METHODS: This study adhered to the Preferred Reporting Items for Systematic Reviews and Meta-Analysis for Diagnostic Test Accuracy (PRISMA-DTA) guideline. Relevant studies in the health-related electronic databases were searched. According to the criteria set for this study, eligible studies were identified. The quality of included studies was evaluated with the use of a quality assessment checklist. A summary performance estimates such as pooled sensitivity and specificity were stratified by type of LAMP. Bivariate model for data analyses was applied. Summary receiver operating characteristics plots were created to display the results of individual studies in a receiver operating characteristics space. Meta-regression analysis was performed to investigate the sources of heterogeneity among individual studies.
RESULTS: Twenty-seven studies across 17 endemic countries were identified. The vast majority of studies were with unclear risk of bias in the selection of index test. Overall, the pooled test performances were high for Pan LAMP (sensitivity: 0.95, 95% CI 0.91 to 0.97; specificity: 0.98, 95% CI 0.95 to 0.99), Plasmodium falciparum (Pf) LAMP (sensitivity: 0.96, 95% CI 0.94 to 0.98; specificity: 0.99, 95% CI 0.96 to 1.00) or for Plasmodium vivax (Pv) LAMP from 6 studies (sensitivity: 0.98, 95% CI 0.92 to 0.99; specificity: 0.99, 95% CI 0.72 to 1.00). The area under the curve for Pan LAMP (0.99, 95% CI 0.98-1.00), Pf LAMP (0.99, 95% CI 0.97-0.99) and Pv LAMP was (1.00, 95% CI 0.98-1.00) indicated that the diagnostic performance of these tests were within the excellent accuracy range. Meta-regression analysis showed that sample size had the greatest impact on test performance, among other factors.
CONCLUSIONS: The current findings suggest that LAMP-based assays are appropriate for detecting low-level malaria parasite infections in the field and would become valuable tools for malaria control and elimination programmes. Future well-designed larger sample studies on LAMP assessment in passive and active malaria surveillances that use PCR as the reference standard and provide sufficient data to construct 2 × 2 diagnostic table are needed.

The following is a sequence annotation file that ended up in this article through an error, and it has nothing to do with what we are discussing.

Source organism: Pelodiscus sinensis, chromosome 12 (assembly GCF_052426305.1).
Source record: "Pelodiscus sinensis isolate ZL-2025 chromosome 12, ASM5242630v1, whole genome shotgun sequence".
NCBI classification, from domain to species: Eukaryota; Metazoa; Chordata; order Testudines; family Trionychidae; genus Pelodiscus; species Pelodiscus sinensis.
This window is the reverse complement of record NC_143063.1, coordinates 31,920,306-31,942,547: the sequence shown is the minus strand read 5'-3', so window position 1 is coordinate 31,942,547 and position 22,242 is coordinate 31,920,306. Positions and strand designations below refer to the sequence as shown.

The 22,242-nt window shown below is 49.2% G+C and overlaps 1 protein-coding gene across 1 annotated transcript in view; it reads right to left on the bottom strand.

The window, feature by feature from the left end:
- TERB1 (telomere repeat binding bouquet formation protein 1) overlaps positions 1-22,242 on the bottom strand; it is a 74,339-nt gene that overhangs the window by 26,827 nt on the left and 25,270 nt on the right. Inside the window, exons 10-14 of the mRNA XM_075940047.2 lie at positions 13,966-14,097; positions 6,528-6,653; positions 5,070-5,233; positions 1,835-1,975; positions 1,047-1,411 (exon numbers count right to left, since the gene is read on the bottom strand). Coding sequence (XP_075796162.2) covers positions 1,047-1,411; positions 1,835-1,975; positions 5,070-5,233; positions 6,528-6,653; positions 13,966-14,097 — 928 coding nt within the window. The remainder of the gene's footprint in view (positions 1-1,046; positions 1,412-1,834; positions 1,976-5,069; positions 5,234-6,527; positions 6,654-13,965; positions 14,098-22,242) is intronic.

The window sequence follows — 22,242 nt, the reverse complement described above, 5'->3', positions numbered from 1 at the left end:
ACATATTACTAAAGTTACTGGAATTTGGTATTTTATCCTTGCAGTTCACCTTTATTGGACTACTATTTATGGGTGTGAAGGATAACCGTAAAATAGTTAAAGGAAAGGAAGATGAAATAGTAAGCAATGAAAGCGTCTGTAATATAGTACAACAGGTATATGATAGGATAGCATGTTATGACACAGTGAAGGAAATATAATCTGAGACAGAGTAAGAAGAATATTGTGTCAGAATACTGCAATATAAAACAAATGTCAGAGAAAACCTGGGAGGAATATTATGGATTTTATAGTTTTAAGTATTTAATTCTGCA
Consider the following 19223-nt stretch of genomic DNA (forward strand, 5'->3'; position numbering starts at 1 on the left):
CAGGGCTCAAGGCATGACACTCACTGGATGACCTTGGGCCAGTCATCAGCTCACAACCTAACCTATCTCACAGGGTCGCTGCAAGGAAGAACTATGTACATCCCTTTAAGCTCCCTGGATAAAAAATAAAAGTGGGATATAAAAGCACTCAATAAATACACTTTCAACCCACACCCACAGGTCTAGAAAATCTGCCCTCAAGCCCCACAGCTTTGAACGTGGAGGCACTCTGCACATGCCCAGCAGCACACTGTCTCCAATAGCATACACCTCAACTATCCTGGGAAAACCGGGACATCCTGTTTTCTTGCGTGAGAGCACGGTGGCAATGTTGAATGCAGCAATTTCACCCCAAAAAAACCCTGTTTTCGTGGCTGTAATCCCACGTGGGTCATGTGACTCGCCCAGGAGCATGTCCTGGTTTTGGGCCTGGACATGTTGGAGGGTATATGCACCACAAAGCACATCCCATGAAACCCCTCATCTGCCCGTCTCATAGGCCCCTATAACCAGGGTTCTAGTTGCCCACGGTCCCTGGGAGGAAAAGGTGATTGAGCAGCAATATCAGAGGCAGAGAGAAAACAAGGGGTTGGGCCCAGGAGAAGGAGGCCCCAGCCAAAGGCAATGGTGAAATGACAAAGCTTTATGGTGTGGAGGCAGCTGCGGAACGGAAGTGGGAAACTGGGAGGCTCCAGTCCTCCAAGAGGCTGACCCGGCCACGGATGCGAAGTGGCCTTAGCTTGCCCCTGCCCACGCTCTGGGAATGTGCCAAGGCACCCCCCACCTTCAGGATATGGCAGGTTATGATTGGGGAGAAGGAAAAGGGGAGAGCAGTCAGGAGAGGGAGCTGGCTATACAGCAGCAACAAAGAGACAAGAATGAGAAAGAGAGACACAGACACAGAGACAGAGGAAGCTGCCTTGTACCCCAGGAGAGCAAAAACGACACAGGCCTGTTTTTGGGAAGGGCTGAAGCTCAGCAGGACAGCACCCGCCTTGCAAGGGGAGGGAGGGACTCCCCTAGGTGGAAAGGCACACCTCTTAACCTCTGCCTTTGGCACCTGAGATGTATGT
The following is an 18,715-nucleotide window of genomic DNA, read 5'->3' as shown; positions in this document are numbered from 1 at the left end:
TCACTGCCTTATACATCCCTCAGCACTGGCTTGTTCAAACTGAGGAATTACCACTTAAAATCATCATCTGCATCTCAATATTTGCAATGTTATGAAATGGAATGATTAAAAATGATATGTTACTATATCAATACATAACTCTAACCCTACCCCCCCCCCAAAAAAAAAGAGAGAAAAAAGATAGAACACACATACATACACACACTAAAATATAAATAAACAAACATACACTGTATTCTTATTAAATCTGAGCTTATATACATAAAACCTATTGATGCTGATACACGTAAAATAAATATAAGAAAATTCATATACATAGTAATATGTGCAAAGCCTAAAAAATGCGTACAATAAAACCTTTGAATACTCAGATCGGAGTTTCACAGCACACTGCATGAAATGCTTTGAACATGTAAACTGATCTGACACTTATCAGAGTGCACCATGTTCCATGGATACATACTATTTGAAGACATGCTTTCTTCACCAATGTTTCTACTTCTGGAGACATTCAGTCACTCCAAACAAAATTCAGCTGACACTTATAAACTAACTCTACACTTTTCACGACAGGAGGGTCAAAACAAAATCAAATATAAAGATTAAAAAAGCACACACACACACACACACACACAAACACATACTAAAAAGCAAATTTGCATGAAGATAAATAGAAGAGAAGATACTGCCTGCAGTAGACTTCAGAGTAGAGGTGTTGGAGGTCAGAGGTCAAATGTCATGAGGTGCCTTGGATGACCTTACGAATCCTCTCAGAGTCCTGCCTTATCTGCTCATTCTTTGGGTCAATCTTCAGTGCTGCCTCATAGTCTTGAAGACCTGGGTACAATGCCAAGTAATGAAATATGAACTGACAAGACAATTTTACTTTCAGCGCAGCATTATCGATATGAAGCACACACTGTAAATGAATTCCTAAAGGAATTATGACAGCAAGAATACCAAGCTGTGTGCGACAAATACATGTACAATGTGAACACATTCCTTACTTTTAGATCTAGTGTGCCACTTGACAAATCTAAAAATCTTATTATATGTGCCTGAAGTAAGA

METHODS: Keratoconic (n = 74) and control subjects (n = 96) were recruited based on clinical diagnostic tests and selection criteria. DNA extracted from the blood samples was used to genotype VSX1 polymorphisms. In-house designed primers and optimization of PCR conditions were carried out to amplify exons 1 and 3 of the VSX1 gene. PCR conditions including percentage GC content, melting temperatures, and differences in melting temperatures of primers were evaluated to produce sensitive and specific DNA amplifications.
RESULTS: Genotyping was successfully carried out in 4 exons of the VSX1 gene. Primer annealing temperatures were observed to be crucial in enhancing PCR sensitivity and specificity. Annealing temperatures were carefully evaluated to produce increased specificity, yet not allowing sensitivity to be compromised. In addition, exon 1 of the VSX1 gene was amplified using 2 different sets of primers to produce 2 smaller amplified products with absence of non-specific bands. DNA amplification of exons 1 and 3 consistently showed single band products which were successfully sequenced to yield reproducible data.
CONCLUSIONS: The use of in-house designed primers and optimized PCR conditions allowed sensitive and specific DNA amplifications that produced distinct single bands. The in-house designed primers and DNA amplification protocols established in this study provide an addition to the current repertoire of primers for accurate molecular characterization of VSX1 gene polymorphisms in keratoconus research.
METHODOLOGY AND PRINCIPLE FINDINGS: A literature search was performed in Scopus, PubMed, MEDLINE and non-indexed citations (via Ovid) by using suitable keyword combinations. Studies evaluating the performance of nucleic acid assays targeting leptospire genes in human or animal clinical samples against a reference test were included. Of the 1645 articles identified, 42 eligible studies involving 7414 samples were included in the analysis. The diagnostic performance of nucleic acid assays targeting the rrs, lipL32, secY and flaB genes was pooled and analyzed. Among the genetic markers analyzed, the secY gene showed the highest diagnostic accuracy measures, with a pooled sensitivity of 0.56 (95% CI: 0.50-0.63), a specificity of 0.98 (95% CI: 0.97-0.98), a diagnostic odds ratio of 46.16 (95% CI: 6.20-343.49), and an area under the curve of summary receiver operating characteristics curves of 0.94. Nevertheless, a high degree of heterogeneity was observed in this meta-analysis. Therefore, the present findings here should be interpreted with caution.
CONCLUSION: The diagnostic accuracies of the studies examined for each genetic marker showed a significant heterogeneity. The secY gene exhibited higher diagnostic accuracy measures compared with other genetic markers, such as lipL32, flaB, and rrs, but the difference was not significant. Thus, these genetic markers had no significant difference in diagnostic accuracy for leptospirosis. Further research into these genetic markers is warranted.